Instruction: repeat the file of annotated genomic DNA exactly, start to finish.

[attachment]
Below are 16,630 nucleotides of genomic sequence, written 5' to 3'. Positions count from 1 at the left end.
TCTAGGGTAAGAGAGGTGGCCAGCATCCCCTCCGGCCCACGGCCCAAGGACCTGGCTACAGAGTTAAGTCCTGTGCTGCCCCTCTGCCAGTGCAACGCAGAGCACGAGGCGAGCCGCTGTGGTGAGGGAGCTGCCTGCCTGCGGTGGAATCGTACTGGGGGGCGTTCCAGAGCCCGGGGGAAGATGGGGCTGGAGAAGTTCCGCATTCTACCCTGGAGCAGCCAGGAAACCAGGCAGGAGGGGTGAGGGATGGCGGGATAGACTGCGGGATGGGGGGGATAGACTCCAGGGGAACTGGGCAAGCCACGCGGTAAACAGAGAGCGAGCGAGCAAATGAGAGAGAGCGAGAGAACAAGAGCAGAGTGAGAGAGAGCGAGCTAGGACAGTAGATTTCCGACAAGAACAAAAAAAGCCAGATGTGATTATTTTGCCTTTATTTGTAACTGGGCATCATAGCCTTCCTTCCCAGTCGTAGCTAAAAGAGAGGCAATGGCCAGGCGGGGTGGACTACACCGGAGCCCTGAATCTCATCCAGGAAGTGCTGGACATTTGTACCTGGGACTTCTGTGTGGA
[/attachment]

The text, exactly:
Below are 16,630 nucleotides of genomic sequence, written 5' to 3'. Positions count from 1 at the left end.
TCTAGGGTAAGAGAGGTGGCCAGCATCCCCTCCGGCCCACGGCCCAAGGACCTGGCTACAGAGTTAAGTCCTGTGCTGCCCCTCTGCCAGTGCAACGCAGAGCACGAGGCGAGCCGCTGTGGTGAGGGAGCTGCCTGCCTGCGGTGGAATCGTACTGGGGGGCGTTCCAGAGCCCGGGGGAAGATGGGGCTGGAGAAGTTCCGCATTCTACCCTGGAGCAGCCAGGAAACCAGGCAGGAGGGGTGAGGGATGGCGGGATAGACTGCGGGATGGGGGGGATAGACTCCAGGGGAACTGGGCAAGCCACGCGGTAAACAGAGAGCGAGCGAGCAAATGAGAGAGAGCGAGAGAACAAGAGCAGAGTGAGAGAGAGCGAGCTAGGACAGTAGATTTCCGACAAGAACAAAAAAAGCCAGATGTGATTATTTTGCCTTTATTTGTAACTGGGCATCATAGCCTTCCTTCCCAGTCGTAGCTAAAAGAGAGGCAATGGCCAGGCGGGGTGGACTACACCGGAGCCCTGAATCTCATCCAGGAAGTGCTGGACATTTGTACCTGGGACTTCTGTGTGGA